Picturesque dam in the mountains of the North Coast
What Toonumbar Dam lacks in size it more than makes up for with its picturesque setting among tall timbers in rugged mountain country. Situated in the foothills of the Great Dividing Range above Casino and Lismore on the North Coast, the dam helps irrigate the Richmond Valley and supplies water to towns and farmers along Iron Pot and Eden creeks and the Richmond River. The dam is also a popular fishing and water sport destination.
Walk across the dam wall for spectacular views across the lake fringed by the rugged bushland of Richmond Range National Park and downstream along Iron Pot Creek. The dam wall is 229 metres long and 44 metres high.
A lookout and picnic area just north of the dam wall provides excellent views of the lake and its rugged bush shoreline.
HOURS - Entry is free
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Water sports include power boats, sailing, canoeing and swimming. There is an 8kph speed limit for power boats. Canoes are available for hire. Boat ramp available 3km further north at Bells Bay.
Toonumbar Dam is regularly stocked with bass which are the top catch. Fishing is best on the water by canoe or boat but the foreshores also provide fishing spots. Access is via boat ramp – at Bells Bay 3km north of the wall.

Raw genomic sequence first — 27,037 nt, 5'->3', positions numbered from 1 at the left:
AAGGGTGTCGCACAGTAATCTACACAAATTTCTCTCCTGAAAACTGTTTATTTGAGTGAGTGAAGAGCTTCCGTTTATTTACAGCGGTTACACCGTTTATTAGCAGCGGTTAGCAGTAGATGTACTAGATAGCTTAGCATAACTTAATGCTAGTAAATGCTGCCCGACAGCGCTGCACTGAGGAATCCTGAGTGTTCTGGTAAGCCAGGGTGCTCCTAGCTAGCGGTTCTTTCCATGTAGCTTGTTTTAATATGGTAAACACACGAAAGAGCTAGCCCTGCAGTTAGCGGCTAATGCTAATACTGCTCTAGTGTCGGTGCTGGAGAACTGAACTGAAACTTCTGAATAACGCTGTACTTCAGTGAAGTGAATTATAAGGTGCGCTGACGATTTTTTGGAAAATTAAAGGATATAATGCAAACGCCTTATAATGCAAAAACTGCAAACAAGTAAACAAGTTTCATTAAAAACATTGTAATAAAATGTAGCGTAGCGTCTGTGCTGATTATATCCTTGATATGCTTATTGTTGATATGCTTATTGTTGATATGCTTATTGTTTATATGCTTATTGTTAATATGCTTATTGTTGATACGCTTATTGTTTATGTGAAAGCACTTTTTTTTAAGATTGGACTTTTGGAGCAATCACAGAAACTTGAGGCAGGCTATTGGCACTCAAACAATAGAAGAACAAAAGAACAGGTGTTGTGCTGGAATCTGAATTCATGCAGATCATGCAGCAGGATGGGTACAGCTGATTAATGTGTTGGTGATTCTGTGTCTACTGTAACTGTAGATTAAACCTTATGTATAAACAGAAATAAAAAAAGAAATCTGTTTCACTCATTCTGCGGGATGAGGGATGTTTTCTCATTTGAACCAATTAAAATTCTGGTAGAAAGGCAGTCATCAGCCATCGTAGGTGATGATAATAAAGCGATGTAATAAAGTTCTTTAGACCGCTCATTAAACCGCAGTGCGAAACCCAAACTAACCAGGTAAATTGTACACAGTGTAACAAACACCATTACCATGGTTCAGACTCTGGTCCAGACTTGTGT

Toonumbar Dam is about 30 kilometres west of Kyogle on the NSW North Coast. About 8km of the road is unsealed. Kyogle is about 750 kilometres north of Sydney via the Pacific Highway and Summerland Way.
Toonumbar Dam is situated on Iron Pot Creek about 30 kilometres west of Kyogle on the NSW North Coast and about 750 kilometres north of Sydney.Find out more
Toonumbar Dam is situated on Iron Pot Creek about 30 kilometres west of Kyogle on the NSW North Coast and about 750 kilometres north of Sydney.
The dam was completed in 1971 to provide water for irrigation, stock and domestic requirements in the Richmond Valley.
Toonumbar is an Aboriginal word meaning heelmark.
Toonumbar Dam was built to provide a reliable supply of water for irrigation in the Richmond Valley, meet downstream stock and domestic needs, and provide flood mitigation and environmental flows.
The dam’s 98 square kilometre catchment falls largely within the Richmond Range and Toonumbar national parks featuring rugged mountain terrain of steep ridges and deep gullies.
Toonumbar Dam is a rock-fill embankment with a clay core. The wall is 229 metres long and 44 metres high.
A concrete chute spillway is located just south of the dam wall.
Construction began in 1969 and finished in 1971.
WaterNSW acknowledges the traditional custodians of the lands and waters on which we work and pay our respects to all elders past, present and emerging. Learn more